Apparently a cousin of mine has won the Ronde van Vlaanderen (Tour de Flanders bicycle race). A distant one mind you, I am well into the double-digits on that side of the family alone. From the tone and volume though, you’d have thought someone was being shot during the call. After consulting with some other family members (who are capable of speaking in complete, English sentences), it was apparently a very riveting race, right up till the last minute. I’ll try to track down a video if I can, but in the meantime, here is the Associated Press news article. Viva Italia!
Ballan Sprints to Tour of Flanders Victory
(Associated Press) Italian Alessandro Ballan of the Lampre team used his sprint prowess to seal victory in the 91st edition of the Tour of Flanders, held over 259km between Bruges and here Sunday. Ballan, who becomes the first Italian since Andrea Tafi in 2002 to win the race known as the ‘Ronde’, surged ahead of Leif Hoste of the Predictor team to snatch victory from the Belgian in the closing metres. It was the biggest win of Ballan’s ever-impressive career, but the third, agonising, runner-up place for Hoste in four editions.
After a day of drama which saw numerous crashes and futile attacks, Ballan and Hoste pulled ahead of the pack as the climbed the Grammont, the 18th and last of the race’s series of steep and often cobbled climbs.
Their attack left Belgium’s two-time winner Tom Boonen and a number of other hopefuls struggling to follow, and in the final 16km Ballan and Hoste worked mostly together to maintain their advantage.
Quick Step leader Boonen, who had crashed earlier in the race picking up a wrist injury, crucially failed to follow their move – a setback which more or less ended his hopes of a rare third consecutive victory.
Despite the late threat of chasing pair Karsten Kroon and Tomas Viatkus, and a strong bunch of contenders just behind them, Ballan kept his cool as the final kilometre approached, even as Hoste gave up taking relays at the front.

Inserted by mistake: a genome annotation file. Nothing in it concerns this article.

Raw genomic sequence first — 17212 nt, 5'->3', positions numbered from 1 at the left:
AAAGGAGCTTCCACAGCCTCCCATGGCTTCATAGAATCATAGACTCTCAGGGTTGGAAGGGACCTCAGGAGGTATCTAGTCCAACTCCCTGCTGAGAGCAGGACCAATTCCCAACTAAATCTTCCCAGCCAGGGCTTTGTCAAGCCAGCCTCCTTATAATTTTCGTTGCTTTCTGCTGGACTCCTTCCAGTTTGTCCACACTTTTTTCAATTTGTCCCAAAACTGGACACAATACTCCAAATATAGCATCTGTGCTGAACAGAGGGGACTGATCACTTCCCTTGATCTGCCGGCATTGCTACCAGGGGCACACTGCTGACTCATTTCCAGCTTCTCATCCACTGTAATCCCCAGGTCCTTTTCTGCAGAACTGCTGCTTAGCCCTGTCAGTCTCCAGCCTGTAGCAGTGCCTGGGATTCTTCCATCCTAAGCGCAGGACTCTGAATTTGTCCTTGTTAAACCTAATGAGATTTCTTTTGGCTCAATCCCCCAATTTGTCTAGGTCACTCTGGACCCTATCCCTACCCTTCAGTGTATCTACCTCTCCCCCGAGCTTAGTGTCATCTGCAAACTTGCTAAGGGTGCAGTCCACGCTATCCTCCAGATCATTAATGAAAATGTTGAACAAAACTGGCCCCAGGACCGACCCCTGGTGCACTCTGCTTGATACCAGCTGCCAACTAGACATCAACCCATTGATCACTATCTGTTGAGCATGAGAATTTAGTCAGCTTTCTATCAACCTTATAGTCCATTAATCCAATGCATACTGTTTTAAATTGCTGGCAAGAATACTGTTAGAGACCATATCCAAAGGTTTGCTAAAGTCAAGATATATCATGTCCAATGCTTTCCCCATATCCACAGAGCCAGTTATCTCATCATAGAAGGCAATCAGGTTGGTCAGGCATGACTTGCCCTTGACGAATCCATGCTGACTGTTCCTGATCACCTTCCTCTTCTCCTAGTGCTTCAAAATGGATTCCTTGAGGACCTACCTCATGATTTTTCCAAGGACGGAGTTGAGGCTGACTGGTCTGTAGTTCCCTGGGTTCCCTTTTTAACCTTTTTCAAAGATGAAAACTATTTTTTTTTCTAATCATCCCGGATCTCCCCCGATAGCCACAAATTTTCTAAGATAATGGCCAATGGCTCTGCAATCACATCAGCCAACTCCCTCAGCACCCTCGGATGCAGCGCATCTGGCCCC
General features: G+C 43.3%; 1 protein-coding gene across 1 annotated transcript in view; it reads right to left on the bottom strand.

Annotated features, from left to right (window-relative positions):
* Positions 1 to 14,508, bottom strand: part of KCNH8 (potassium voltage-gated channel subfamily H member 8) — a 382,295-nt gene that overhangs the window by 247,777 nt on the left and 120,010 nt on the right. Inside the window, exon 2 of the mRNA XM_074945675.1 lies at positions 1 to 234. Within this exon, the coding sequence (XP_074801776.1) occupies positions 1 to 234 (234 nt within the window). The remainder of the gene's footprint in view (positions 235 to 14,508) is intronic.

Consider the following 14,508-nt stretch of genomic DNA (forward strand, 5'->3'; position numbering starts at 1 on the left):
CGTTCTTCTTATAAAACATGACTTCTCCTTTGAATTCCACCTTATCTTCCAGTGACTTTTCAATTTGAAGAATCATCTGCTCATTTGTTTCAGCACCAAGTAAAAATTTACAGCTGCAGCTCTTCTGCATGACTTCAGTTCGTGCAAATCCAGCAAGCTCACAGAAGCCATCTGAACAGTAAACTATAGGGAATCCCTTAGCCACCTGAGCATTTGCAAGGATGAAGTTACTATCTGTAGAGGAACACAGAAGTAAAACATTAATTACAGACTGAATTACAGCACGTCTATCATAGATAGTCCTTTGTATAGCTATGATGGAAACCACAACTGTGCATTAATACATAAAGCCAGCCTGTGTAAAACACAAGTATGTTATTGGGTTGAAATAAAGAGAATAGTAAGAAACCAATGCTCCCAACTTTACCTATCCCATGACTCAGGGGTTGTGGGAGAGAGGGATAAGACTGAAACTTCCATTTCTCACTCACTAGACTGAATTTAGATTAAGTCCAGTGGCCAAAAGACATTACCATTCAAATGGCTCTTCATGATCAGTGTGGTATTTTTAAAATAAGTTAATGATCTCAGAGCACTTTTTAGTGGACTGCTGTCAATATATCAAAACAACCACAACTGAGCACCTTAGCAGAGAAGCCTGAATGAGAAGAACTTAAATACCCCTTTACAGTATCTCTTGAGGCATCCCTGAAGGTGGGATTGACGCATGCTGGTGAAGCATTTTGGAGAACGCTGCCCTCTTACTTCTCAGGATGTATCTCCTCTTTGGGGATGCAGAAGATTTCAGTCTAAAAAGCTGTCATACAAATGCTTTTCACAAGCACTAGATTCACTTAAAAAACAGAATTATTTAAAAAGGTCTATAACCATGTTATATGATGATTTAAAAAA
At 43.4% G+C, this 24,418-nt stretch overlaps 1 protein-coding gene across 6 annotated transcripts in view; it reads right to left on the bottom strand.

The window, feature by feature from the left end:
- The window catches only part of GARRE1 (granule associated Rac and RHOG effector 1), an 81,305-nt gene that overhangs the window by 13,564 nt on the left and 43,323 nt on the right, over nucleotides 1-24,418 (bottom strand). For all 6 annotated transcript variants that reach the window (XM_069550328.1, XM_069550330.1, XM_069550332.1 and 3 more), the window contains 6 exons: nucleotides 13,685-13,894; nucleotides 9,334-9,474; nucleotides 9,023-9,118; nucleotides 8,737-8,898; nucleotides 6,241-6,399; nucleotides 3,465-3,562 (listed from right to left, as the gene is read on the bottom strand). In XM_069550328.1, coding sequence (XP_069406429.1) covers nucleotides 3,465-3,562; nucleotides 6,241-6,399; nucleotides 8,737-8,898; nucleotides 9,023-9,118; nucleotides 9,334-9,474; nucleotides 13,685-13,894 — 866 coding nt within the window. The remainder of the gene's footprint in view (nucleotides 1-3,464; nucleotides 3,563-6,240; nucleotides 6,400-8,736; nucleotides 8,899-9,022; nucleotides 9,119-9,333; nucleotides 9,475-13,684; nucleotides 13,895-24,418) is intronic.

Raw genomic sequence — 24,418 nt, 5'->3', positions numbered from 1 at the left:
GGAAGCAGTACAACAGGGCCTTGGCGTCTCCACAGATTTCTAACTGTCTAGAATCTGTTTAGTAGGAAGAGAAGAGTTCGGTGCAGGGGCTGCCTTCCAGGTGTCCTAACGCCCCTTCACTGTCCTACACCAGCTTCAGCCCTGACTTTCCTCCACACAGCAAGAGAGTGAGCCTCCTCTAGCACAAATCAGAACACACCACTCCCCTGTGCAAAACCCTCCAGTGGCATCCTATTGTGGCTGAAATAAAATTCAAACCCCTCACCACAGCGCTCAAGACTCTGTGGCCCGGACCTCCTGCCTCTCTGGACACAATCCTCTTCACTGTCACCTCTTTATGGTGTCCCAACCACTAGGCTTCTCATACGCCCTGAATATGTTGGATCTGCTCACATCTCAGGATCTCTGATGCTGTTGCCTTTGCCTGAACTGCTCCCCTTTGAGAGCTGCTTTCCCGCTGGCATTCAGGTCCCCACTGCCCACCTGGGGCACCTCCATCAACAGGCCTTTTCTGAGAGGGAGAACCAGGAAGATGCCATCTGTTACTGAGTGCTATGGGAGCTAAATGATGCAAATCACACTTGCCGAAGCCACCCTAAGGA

That was perhaps the only tactic left for the Belgian one-day specialist, given Ballan’s superior sprinting.
But once Hoste moved from behind to in front of Ballan with around 300 metres to go, the Italian, who won the Three Days of La Panne race in midweek, hit the big gears, easily pulled level and cruised past Hoste just before the line.
Ballan said: “I gave everything I could on the Grammont. Hoste didn’t do much work in the closing kilometre, then he launched the sprint.
“But I managed to overtake him in the final metres.”
Victory in the second one-day classic of the season, after Milan-San Remo two weeks ago, will give Ballan ideas ahead of Paris-Roubaix next week, another cobble-laden monster classic, in which he finished third last year.
Hoste would be forgiven for wanting to soon make amends, having now been dominated by Ballan, Boonen last year and Germany’s Steffen Wesemann in 2004.
Earlier in the race Swiss Fabian Cancellara, the 2006 Paris-Roubaix champion, had impressed by forcing the pace on a cobbled climb around 50km from the finish.
Nearly 13km further on, he launched a more incisive attack after the summit of the Valkenberg climb.
Cancellara was followed by Belgian Gert Steegmans, of Boonen’s Quick Step team, and they soon caught up with a seven-man breakaway whose lead at the front began dipping dramatically in the final 30km.
However none of those riders were interested in stretching their slim advantage, and they were all caught by a 50-man group, including Ballan and Hoste, at the foot of the Grammont climb.